Opera Production Timeline|
William Grant Still Music
& The Master-Player Library
TROUBLED ISLAND PREMIERE
Realizing a premiere for Troubled Island was a labor of the heart that took almost a decade and a half for William Grant Still to complete. Yet, ironically, Troubled Island's premiere
in 1949 was both the greatest triumph and the greatest defeat in the
composer's career, and, perhaps, in the history of American music.
William Grant Still had dared to tread into
territory that was closed to individuals of his race and those who
dominated the realm of elitist grand opera were not going to allow his
interference. "Ultimately, it was both the genius and the
uniqueness of Troubled Island that had inspired jealousy among the critics... ." (John Kniest, Music Producer) As a result, Still's Troubled Island has been denied its deserved presentation to this day.
William Grant Still solicits the help of Harlem
Renaissance poet and writer Langston Hughes to write the libretto for
his latest opera project, Troubled Island.
Langston Hughes moves to Spain in order to provide
newspaper coverage for the Spanish Civil War, abandoning Still's
incomplete opera project. Stills pianist-journalist wife, Verna
Arvey, steps in to complete the unfinished libretto for the opera.
Still completes Troubled Island, and, begins the struggle of securing a production.
Laszlo Halasz becomes the General Director of the New York City Center.
Conductor Leopold Stokowski, Still's friend and life-long advocate, secures the promise of a production for Troubled Island by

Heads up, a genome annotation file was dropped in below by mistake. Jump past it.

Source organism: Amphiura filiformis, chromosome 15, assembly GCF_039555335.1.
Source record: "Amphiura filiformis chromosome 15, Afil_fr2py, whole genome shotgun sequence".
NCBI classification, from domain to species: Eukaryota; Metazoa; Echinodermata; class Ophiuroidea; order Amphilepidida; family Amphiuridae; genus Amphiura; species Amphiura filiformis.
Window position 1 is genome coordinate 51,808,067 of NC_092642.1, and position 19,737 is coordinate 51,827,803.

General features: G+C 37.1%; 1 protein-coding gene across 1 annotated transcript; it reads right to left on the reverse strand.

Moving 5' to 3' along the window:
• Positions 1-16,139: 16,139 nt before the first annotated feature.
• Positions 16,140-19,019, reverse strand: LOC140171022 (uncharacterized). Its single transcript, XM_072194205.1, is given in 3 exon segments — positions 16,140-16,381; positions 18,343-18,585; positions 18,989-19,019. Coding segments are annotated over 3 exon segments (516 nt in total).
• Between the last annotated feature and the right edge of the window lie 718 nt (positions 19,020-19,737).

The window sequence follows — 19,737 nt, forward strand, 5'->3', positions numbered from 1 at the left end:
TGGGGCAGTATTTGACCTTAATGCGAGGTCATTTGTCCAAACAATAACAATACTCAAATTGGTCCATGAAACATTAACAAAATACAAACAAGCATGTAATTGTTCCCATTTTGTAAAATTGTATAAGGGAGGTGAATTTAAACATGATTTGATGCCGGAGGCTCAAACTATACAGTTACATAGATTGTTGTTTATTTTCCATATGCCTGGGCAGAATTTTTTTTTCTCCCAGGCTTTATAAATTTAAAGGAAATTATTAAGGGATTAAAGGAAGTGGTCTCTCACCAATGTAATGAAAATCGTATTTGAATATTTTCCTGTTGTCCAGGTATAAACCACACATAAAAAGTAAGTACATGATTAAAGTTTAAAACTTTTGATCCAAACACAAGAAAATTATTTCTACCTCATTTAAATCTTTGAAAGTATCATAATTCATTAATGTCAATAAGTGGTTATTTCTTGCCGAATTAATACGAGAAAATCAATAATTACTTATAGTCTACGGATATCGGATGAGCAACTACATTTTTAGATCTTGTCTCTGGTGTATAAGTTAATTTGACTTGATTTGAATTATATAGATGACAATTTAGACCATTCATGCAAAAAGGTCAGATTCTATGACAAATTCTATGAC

the New York City Opera company, and, he plans for a premiere in March
1945. Stokowski establishes a fund at the New York City Center to
produce the opera with the support of New York Mayor Fiorello LaGuardia
and First Lady Eleanor Roosevelt.
NYCO executives deem that sufficient funds are not available to produce Troubled Island in March 1945, as planned. The opera's premiere is rescheduled for the Fall of 1945.
Leopold Stokowski resigns as Music Director from the New York City Center under questionable circumstances.
Board of Directors at the New York City Center
delay the operas production, once again, stating insufficient funding as
Laszlo Halasz advocates the renewed production efforts for Still's Troubled Island. Halasz and Still begin pre-production discussions and planning.
New York City Center, again, tells Still that there are insufficient funds to produce Troubled Island,
even though the Center has ample funds to produce other works by
foreign composers, such as those by Strauss and Giordano. Still asks the
NYCC to return the donations to the Troubled Island Fund since the
Center has not made a definitive commitment to the opera's production.
Halasz writes to Still asking for his approval to schedule Troubled Island for a premiere in October 1948. Halasz and Still renew their pre-production activities.
Halasz postpones the premiere of Troubled Island until March 1949 due to the appearance of the NYCO company for the Chicago Opera in December 1948.
March 31, 1949 * OPENING NIGHT *
Troubled Island opens to a capacity audience which rewards the composer with 22 curtain calls. The production is a resounding success.
The days following
Critical reviews are almost unanimously negative
towards the composer's work and the production, but are otherwise
courteous towards the New York City Opera company.
April 1, 1949
Troubled Island's second premiere performance is held.
May 1, 1949
Troubled Island's third, and final, premiere performance is held. Future performances are withdrawn from production.